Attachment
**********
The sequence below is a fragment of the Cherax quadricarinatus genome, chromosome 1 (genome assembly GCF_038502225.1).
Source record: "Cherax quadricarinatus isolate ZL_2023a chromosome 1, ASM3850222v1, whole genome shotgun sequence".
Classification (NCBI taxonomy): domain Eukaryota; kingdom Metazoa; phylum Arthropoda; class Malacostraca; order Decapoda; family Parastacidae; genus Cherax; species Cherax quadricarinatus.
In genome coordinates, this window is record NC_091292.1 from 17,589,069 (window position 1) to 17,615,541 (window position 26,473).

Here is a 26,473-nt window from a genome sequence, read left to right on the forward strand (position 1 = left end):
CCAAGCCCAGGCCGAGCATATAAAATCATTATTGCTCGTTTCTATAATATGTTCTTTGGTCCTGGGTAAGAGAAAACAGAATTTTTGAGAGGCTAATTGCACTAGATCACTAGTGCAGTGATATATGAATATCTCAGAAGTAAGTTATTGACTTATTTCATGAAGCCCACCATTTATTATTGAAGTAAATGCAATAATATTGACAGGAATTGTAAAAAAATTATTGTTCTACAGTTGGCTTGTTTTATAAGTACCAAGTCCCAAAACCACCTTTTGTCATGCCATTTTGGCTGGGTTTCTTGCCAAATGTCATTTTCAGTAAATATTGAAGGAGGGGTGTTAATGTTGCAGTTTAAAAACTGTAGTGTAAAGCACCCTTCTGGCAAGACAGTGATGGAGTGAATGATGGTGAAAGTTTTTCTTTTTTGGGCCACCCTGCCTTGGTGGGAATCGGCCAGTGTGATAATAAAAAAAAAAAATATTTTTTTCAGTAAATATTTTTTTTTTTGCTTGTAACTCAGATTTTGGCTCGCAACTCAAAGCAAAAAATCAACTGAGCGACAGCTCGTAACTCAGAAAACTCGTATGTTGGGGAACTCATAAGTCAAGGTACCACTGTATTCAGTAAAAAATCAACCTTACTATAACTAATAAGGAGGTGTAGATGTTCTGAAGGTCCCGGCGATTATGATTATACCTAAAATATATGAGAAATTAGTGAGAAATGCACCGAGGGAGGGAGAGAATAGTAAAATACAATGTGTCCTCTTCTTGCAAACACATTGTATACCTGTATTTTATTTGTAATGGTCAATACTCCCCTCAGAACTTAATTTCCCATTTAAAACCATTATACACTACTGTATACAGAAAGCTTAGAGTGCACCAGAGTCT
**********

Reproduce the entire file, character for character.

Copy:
The sequence below is a fragment of the Cherax quadricarinatus genome, chromosome 1 (genome assembly GCF_038502225.1).
Source record: "Cherax quadricarinatus isolate ZL_2023a chromosome 1, ASM3850222v1, whole genome shotgun sequence".
Classification (NCBI taxonomy): domain Eukaryota; kingdom Metazoa; phylum Arthropoda; class Malacostraca; order Decapoda; family Parastacidae; genus Cherax; species Cherax quadricarinatus.
In genome coordinates, this window is record NC_091292.1 from 17,589,069 (window position 1) to 17,615,541 (window position 26,473).

Here is a 26,473-nt window from a genome sequence, read left to right on the forward strand (position 1 = left end):
CCAAGCCCAGGCCGAGCATATAAAATCATTATTGCTCGTTTCTATAATATGTTCTTTGGTCCTGGGTAAGAGAAAACAGAATTTTTGAGAGGCTAATTGCACTAGATCACTAGTGCAGTGATATATGAATATCTCAGAAGTAAGTTATTGACTTATTTCATGAAGCCCACCATTTATTATTGAAGTAAATGCAATAATATTGACAGGAATTGTAAAAAAATTATTGTTCTACAGTTGGCTTGTTTTATAAGTACCAAGTCCCAAAACCACCTTTTGTCATGCCATTTTGGCTGGGTTTCTTGCCAAATGTCATTTTCAGTAAATATTGAAGGAGGGGTGTTAATGTTGCAGTTTAAAAACTGTAGTGTAAAGCACCCTTCTGGCAAGACAGTGATGGAGTGAATGATGGTGAAAGTTTTTCTTTTTTGGGCCACCCTGCCTTGGTGGGAATCGGCCAGTGTGATAATAAAAAAAAAAAATATTTTTTTCAGTAAATATTTTTTTTTTTGCTTGTAACTCAGATTTTGGCTCGCAACTCAAAGCAAAAAATCAACTGAGCGACAGCTCGTAACTCAGAAAACTCGTATGTTGGGGAACTCATAAGTCAAGGTACCACTGTATTCAGTAAAAAATCAACCTTACTATAACTAATAAGGAGGTGTAGATGTTCTGAAGGTCCCGGCGATTATGATTATACCTAAAATATATGAGAAATTAGTGAGAAATGCACCGAGGGAGGGAGAGAATAGTAAAATACAATGTGTCCTCTTCTTGCAAACACATTGTATACCTGTATTTTATTTGTAATGGTCAATACTCCCCTCAGAACTTAATTTCCCATTTAAAACCATTATACACTACTGTATACAGAAAGCTTAGAGTGCACCAGAGTCT